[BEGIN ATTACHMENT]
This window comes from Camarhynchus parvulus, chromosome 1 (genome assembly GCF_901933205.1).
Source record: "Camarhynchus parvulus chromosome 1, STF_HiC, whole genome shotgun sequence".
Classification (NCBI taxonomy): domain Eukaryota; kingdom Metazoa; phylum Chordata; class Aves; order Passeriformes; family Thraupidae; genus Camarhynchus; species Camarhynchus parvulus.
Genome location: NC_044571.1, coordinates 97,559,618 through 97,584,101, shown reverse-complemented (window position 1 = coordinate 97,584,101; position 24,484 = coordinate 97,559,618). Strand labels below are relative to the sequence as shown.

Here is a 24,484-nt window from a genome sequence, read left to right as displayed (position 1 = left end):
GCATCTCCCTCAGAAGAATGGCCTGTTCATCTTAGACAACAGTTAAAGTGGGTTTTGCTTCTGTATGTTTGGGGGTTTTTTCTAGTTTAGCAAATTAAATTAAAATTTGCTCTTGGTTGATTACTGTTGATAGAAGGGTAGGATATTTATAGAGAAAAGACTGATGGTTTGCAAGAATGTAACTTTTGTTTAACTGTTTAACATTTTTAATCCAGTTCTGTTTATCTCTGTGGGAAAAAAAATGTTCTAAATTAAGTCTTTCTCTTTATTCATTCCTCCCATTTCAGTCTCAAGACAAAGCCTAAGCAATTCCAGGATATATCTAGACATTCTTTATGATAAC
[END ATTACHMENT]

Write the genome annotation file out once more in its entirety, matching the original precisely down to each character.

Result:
This window comes from Camarhynchus parvulus, chromosome 1 (genome assembly GCF_901933205.1).
Source record: "Camarhynchus parvulus chromosome 1, STF_HiC, whole genome shotgun sequence".
Classification (NCBI taxonomy): domain Eukaryota; kingdom Metazoa; phylum Chordata; class Aves; order Passeriformes; family Thraupidae; genus Camarhynchus; species Camarhynchus parvulus.
Genome location: NC_044571.1, coordinates 97,559,618 through 97,584,101, shown reverse-complemented (window position 1 = coordinate 97,584,101; position 24,484 = coordinate 97,559,618). Strand labels below are relative to the sequence as shown.

Here is a 24,484-nt window from a genome sequence, read left to right as displayed (position 1 = left end):
GCATCTCCCTCAGAAGAATGGCCTGTTCATCTTAGACAACAGTTAAAGTGGGTTTTGCTTCTGTATGTTTGGGGGTTTTTTCTAGTTTAGCAAATTAAATTAAAATTTGCTCTTGGTTGATTACTGTTGATAGAAGGGTAGGATATTTATAGAGAAAAGACTGATGGTTTGCAAGAATGTAACTTTTGTTTAACTGTTTAACATTTTTAATCCAGTTCTGTTTATCTCTGTGGGAAAAAAAATGTTCTAAATTAAGTCTTTCTCTTTATTCATTCCTCCCATTTCAGTCTCAAGACAAAGCCTAAGCAATTCCAGGATATATCTAGACATTCTTTATGATAAC